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The Weird Reason Why I Want Costco to Hike Fees

Smiling warehouse store club shopper with phone and shopping cart

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Like all retailers, Costco is in the business of making money. But the way Costco goes about that is different from other companies.

Most retailers make money by selling products for a higher price than what it costs to get them. Costco does the same, but a large chunk of its revenue comes from membership fees.

Right now, it costs $60 a year for a basic Costco membership, and $120 a year for an Executive membership. The Executive membership offers 2% cash back on Costco purchases, including those made online. And if you don’t want to spring for an Executive membership, you can find a great credit card for Costco instead.

At this point, though, Costco is way overdue for a membership fee hike. The last time the warehouse club giant raised its fees was back in 2017.

Of course, most members don’t want to see a Costco fee hike come through. And I don’t blame you if that’s how you feel — why would you want to pay more than what you’re currently paying for any given service or membership? But here’s why I would actually welcome a Costco fee hike in the not-so-distant future.

When you pay a little more but get a lot more

If you’re a Costco member, you’ve no doubt noticed how competitive the store’s prices are on a wide range of products. But the awesome prices you get at Costco aren’t just a function of buying in bulk.

Remember, not everything at Costco comes in bulk. Sure, you might buy a mega-pack of sliced cheese or a massive jar of salsa. But when you buy items like a coat or a food processor, you’re usually getting a single item. And the reason you might pay a lot less at Costco for an item like that is because Costco uses its membership fee revenue to offset the cost of stocking its shelves.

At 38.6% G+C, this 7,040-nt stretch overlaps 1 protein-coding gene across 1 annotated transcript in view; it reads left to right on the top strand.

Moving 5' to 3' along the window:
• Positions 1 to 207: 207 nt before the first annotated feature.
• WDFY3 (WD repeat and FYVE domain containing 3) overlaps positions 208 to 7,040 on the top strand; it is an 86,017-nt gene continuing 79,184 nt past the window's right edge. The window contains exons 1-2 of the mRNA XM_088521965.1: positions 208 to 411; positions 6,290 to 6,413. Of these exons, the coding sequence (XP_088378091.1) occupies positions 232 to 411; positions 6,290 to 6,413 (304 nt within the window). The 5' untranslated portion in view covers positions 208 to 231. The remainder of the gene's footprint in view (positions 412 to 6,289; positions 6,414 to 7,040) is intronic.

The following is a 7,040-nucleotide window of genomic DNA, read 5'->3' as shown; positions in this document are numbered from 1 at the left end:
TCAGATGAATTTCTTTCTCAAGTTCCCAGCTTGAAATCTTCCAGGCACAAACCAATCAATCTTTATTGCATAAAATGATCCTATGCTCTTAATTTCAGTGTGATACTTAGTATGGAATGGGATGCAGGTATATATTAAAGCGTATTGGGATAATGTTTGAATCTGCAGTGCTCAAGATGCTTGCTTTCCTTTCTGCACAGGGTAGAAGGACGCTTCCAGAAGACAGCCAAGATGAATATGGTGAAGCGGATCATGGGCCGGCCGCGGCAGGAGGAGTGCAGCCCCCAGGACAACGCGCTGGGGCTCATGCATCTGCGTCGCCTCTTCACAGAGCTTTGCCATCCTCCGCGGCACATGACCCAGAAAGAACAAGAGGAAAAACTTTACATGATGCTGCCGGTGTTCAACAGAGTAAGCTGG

To put it another way, Costco doesn’t have to make as large a profit on a per-item basis as other retailers because it has another revenue source — membership fees. And it’s for this reason that I wouldn’t mind seeing fees go up just a bit if Costco makes that decision.

If Costco’s next fee hike follows the same pattern as its last increase, the cost of a basic membership will rise by $5 and an Executive membership will go up by $10. But the way I see it, my extra $10 a year might mean Costco is able to offer me an even better selection of goods, and at even more competitive prices. So all told, customers might benefit financially from a fee hike, even though it may not seem that way at first.

Does Costco have concrete plans to raise membership fees?

As of May, Costco had no immediate plans to increase the cost of memberships. During its earnings call last month, CFO Gary Millerchip said, “We’ve historically looked at increasing the membership fee every five years or so. And obviously, we’re beyond that time period now in terms of what would be the typical cycle. There’s nothing about anything that we see within how the business is performing that’s changing our view on that.”

Millerchip did say that if Costco were to make concrete plans to raise membership fees, he’d be open about that and let the public know. But based on his comments, it’s pretty fair to assume that the cost of a membership isn’t going to increase in the next few months.

However, there is a good chance that a Costco membership will get more expensive in 2025 or 2026. So if that happens, don’t assume the worst. You may find that a membership fee hike results in an even better shopping experience for you, and that your overall savings end up increasing — despite paying a bit more to walk in the door.

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We’re firm believers in the Golden Rule, which is why editorial opinions are ours alone and have not been previously reviewed, approved, or endorsed by included advertisers.
The Ascent does not cover all offers on the market. Editorial content from The Ascent is separate from The Motley Fool editorial content and is created by a different analyst team.Maurie Backman has no position in any of the stocks mentioned. The Motley Fool has positions in and recommends Costco Wholesale. The Motley Fool has a disclosure policy.

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